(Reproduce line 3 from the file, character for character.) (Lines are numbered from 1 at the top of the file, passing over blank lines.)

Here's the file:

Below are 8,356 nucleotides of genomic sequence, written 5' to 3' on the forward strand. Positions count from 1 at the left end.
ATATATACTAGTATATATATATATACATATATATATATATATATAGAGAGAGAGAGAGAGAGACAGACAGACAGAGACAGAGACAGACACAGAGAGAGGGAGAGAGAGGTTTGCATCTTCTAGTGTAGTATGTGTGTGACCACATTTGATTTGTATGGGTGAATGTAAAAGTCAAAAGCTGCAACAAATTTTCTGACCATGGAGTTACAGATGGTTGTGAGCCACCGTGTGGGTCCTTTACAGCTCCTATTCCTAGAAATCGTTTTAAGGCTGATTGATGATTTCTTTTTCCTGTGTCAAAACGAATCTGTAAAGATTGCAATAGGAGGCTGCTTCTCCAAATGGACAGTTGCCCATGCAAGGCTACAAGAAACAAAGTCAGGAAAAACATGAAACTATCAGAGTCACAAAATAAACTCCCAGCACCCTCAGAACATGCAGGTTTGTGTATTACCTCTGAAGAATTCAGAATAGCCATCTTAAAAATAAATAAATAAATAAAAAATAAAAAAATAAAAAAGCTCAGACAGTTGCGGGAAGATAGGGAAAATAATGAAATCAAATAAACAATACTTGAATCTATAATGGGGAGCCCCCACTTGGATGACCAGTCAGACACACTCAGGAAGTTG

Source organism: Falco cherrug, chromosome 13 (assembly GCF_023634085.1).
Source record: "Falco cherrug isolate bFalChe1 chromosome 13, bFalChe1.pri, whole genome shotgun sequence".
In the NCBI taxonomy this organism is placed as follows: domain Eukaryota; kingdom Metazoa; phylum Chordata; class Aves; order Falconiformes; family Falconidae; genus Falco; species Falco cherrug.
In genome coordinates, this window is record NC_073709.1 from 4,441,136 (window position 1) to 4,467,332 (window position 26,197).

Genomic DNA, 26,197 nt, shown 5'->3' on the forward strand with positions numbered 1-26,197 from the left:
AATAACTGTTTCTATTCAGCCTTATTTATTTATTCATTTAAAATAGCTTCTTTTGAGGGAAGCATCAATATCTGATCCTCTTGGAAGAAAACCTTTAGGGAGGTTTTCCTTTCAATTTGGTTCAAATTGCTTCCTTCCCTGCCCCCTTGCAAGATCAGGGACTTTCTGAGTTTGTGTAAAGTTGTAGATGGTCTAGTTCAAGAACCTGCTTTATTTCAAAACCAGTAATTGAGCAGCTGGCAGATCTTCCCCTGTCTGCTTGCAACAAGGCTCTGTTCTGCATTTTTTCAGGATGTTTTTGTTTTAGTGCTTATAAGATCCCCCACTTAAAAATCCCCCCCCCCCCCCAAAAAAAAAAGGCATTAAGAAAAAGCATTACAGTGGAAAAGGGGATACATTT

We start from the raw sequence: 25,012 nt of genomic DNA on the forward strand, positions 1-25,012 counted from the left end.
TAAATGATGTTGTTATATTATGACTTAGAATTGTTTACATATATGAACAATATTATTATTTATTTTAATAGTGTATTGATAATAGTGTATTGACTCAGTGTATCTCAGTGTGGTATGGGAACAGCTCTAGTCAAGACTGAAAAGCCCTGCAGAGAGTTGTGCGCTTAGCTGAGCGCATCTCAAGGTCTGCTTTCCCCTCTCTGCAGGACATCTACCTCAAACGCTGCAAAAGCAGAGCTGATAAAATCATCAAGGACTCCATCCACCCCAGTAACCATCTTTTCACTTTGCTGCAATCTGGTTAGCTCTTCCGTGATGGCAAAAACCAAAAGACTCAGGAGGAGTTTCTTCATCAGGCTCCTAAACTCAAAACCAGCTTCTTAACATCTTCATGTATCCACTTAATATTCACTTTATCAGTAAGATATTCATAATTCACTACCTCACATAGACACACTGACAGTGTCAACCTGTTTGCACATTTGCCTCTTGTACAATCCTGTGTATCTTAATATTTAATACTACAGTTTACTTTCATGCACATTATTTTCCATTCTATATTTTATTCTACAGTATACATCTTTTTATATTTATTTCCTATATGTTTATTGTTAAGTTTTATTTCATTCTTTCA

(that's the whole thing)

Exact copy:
Source organism: Falco cherrug, chromosome 13 (assembly GCF_023634085.1).